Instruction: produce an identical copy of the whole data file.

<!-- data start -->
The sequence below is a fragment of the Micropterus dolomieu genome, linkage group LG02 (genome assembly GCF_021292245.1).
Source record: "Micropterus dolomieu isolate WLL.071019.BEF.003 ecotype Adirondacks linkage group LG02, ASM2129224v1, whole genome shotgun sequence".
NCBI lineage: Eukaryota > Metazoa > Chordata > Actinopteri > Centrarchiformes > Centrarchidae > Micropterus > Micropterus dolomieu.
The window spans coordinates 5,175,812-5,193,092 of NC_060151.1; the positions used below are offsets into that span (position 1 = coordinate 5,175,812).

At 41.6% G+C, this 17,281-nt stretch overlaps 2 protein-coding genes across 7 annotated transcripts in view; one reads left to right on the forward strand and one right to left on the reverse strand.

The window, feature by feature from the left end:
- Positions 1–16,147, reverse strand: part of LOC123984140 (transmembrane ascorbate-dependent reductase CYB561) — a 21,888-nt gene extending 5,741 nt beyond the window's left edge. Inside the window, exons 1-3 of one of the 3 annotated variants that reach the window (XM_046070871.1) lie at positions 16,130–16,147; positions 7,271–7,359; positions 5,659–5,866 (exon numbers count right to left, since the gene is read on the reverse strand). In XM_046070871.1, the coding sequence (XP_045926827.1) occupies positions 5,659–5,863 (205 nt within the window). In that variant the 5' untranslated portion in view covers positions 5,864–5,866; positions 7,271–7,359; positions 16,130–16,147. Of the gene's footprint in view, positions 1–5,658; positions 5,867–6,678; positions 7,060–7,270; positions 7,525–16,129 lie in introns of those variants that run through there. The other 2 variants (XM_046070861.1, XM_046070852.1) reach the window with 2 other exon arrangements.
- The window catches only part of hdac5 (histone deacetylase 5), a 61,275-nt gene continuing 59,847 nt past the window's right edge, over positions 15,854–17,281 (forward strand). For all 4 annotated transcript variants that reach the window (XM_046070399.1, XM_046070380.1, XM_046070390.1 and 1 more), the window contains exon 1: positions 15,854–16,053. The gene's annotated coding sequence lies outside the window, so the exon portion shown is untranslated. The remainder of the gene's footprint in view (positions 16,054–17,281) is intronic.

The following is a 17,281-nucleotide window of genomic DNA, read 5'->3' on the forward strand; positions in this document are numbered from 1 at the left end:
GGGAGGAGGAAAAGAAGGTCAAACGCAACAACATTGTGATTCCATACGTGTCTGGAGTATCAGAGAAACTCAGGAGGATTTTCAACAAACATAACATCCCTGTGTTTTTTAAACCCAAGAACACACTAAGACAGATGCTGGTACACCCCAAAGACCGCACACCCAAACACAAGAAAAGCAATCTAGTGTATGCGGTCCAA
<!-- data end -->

The sequence below is a fragment of the Micropterus dolomieu genome, linkage group LG02 (genome assembly GCF_021292245.1).
Source record: "Micropterus dolomieu isolate WLL.071019.BEF.003 ecotype Adirondacks linkage group LG02, ASM2129224v1, whole genome shotgun sequence".
NCBI lineage: Eukaryota > Metazoa > Chordata > Actinopteri > Centrarchiformes > Centrarchidae > Micropterus > Micropterus dolomieu.
The window spans coordinates 5,175,812-5,193,092 of NC_060151.1; the positions used below are offsets into that span (position 1 = coordinate 5,175,812).

At 41.6% G+C, this 17,281-nt stretch overlaps 2 protein-coding genes across 7 annotated transcripts in view; one reads left to right on the forward strand and one right to left on the reverse strand.

The window, feature by feature from the left end:
- Positions 1–16,147, reverse strand: part of LOC123984140 (transmembrane ascorbate-dependent reductase CYB561) — a 21,888-nt gene extending 5,741 nt beyond the window's left edge. Inside the window, exons 1-3 of one of the 3 annotated variants that reach the window (XM_046070871.1) lie at positions 16,130–16,147; positions 7,271–7,359; positions 5,659–5,866 (exon numbers count right to left, since the gene is read on the reverse strand). In XM_046070871.1, the coding sequence (XP_045926827.1) occupies positions 5,659–5,863 (205 nt within the window). In that variant the 5' untranslated portion in view covers positions 5,864–5,866; positions 7,271–7,359; positions 16,130–16,147. Of the gene's footprint in view, positions 1–5,658; positions 5,867–6,678; positions 7,060–7,270; positions 7,525–16,129 lie in introns of those variants that run through there. The other 2 variants (XM_046070861.1, XM_046070852.1) reach the window with 2 other exon arrangements.
- The window catches only part of hdac5 (histone deacetylase 5), a 61,275-nt gene continuing 59,847 nt past the window's right edge, over positions 15,854–17,281 (forward strand). For all 4 annotated transcript variants that reach the window (XM_046070399.1, XM_046070380.1, XM_046070390.1 and 1 more), the window contains exon 1: positions 15,854–16,053. The gene's annotated coding sequence lies outside the window, so the exon portion shown is untranslated. The remainder of the gene's footprint in view (positions 16,054–17,281) is intronic.

The following is a 17,281-nucleotide window of genomic DNA, read 5'->3' on the forward strand; positions in this document are numbered from 1 at the left end:
GGGAGGAGGAAAAGAAGGTCAAACGCAACAACATTGTGATTCCATACGTGTCTGGAGTATCAGAGAAACTCAGGAGGATTTTCAACAAACATAACATCCCTGTGTTTTTTAAACCCAAGAACACACTAAGACAGATGCTGGTACACCCCAAAGACCGCACACCCAAACACAAGAAAAGCAATCTAGTGTATGCGGTCCAA